CAMLAW: Complementary and Alternative Medicine Law Blog

A Brief History of God

Believe it or not, this is the title of a standard lecture given by Professor Ken Hanson at the University of Central Florida. Part-theatre, part-scholarship, and 100% infused with true passion, the lecture, captivatingly offered at the Sivananda Yoga Ashram, presented the emergence of monotheism in the ancient Near East.

According to Professor Ken, also known as "Jerusalem Jones," the Hebrew tribes borrowed the "top god" of ancient Mesopotamia, then named El, and often referred to in the plural, as Elohim (literally, the gods). At first, El was simply the greatest of the gods, very jealous of the others (this is a frequent biblical theme), but ultimately, he became the only deity, as monotheism slowly emerged. But what made the religious philosophy of the early Israelites special, Professor Ken observed, was the emphasis on ethical monotheism -- on combining social justice with the belief in one supreme consciousness.

Professor Ken Hanson then went on to quote a religious philosopher named Karen Armstrong, whose quotes seemed permeated with a hostility toward the biblical deity, and I wondered whether she was one of these people who divide religious philosophy into "West" and "East" and rather than seeing a unity (incidentally the theme of the week at Sivananda is "unity in diveristy") dichotomize and assign holiness to one and foolishness to the other. In any event, Prof. Ken then quoted Gershon Scholem to say that monotheism, like other religious philosophies, had three phases.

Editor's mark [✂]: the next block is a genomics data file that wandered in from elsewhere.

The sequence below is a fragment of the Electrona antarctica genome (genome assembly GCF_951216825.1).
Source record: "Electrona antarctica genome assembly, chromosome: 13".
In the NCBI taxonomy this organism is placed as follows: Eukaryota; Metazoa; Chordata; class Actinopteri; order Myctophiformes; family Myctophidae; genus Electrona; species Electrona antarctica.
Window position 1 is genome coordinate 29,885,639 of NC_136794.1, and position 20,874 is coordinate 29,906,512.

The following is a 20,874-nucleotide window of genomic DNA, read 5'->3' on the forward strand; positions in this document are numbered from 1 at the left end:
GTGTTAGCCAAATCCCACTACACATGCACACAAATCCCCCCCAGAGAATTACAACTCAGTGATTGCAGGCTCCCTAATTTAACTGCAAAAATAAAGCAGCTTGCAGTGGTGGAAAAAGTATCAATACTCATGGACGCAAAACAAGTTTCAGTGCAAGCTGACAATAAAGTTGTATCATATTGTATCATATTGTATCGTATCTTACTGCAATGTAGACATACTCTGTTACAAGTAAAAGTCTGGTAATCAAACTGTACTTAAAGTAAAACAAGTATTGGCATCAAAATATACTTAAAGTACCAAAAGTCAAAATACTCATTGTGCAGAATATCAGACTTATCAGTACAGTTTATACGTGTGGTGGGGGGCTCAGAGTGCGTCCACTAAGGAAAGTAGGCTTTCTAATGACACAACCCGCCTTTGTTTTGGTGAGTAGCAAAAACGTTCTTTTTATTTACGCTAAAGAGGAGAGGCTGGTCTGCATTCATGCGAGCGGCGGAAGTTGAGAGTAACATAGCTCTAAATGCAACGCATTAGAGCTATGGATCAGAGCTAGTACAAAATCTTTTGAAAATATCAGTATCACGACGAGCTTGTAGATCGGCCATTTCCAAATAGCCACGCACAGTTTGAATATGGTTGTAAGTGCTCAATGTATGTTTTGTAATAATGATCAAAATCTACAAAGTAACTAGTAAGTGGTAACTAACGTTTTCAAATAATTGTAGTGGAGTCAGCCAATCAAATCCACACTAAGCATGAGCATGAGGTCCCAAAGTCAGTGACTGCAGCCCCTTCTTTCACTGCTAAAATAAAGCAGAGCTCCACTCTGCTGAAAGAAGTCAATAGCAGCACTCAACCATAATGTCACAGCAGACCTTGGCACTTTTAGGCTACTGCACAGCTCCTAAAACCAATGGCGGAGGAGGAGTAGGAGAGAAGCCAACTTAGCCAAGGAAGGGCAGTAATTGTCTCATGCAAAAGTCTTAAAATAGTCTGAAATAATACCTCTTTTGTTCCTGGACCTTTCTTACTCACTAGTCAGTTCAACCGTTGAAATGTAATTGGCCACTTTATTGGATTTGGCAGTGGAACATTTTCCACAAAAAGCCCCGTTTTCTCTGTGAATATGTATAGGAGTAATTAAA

It emerged out of primitivism, a belief that the gods were identical with nature, and were inherently capricious and sometimes cruel. Phase 2 involved a creative stage in which God was seen as intimately involved with people. Prof. KH quoted a passage in which God comes to Abraham's tent and Abraham then gets a chance to "schmooze" with God. Jacob actually gets to wrestle with God or perhaps with a representative in the form of an angel, thus showing us that wrestling with our karma is the way we come to know God. But later, in Phase 3 of the way the divine is biblically conceptualized, God is seen as above and beyond it all--for example, by the time we get to Moses he can only see God's back.

Although this struck me as interesting, from the unified perspective that East is West and West is East, all these different experiences of the "mysterium tremendium" seem consistent as they merely reflect different aspects of the mystical encounter. Sometimes the numinous is overwhelming, as nature can be when she terrifies us with her power; and sometimes intimate, as in those silent prayers we whisper to the Beloved; and sometimes God seems very far away, occupied with mighty workings of which we only see tiny markers down the chain of causation.

Interestingly, the second lecture covered the Kabbalah. And Prof. KH pointed out that there are common elements between Jewish mysticism, Sufi mysticism, and other mystical traditions including currents in Hinduism. For example: meditation. In Kabbalistic tradition this is apparently referred to as clearing the clutter. That actually makes for a perfect rendition of the first of Patanjali's Yoga Sutras, often translating as: "yoga consists in stilling the thought-waves of the mind." One could easily restate that as: "yoga consists in clearing the clutter of the mind." Either way, a bit of mental house-cleaning is essential to freeing up consciousness to see the numinous reality a bit more clearly.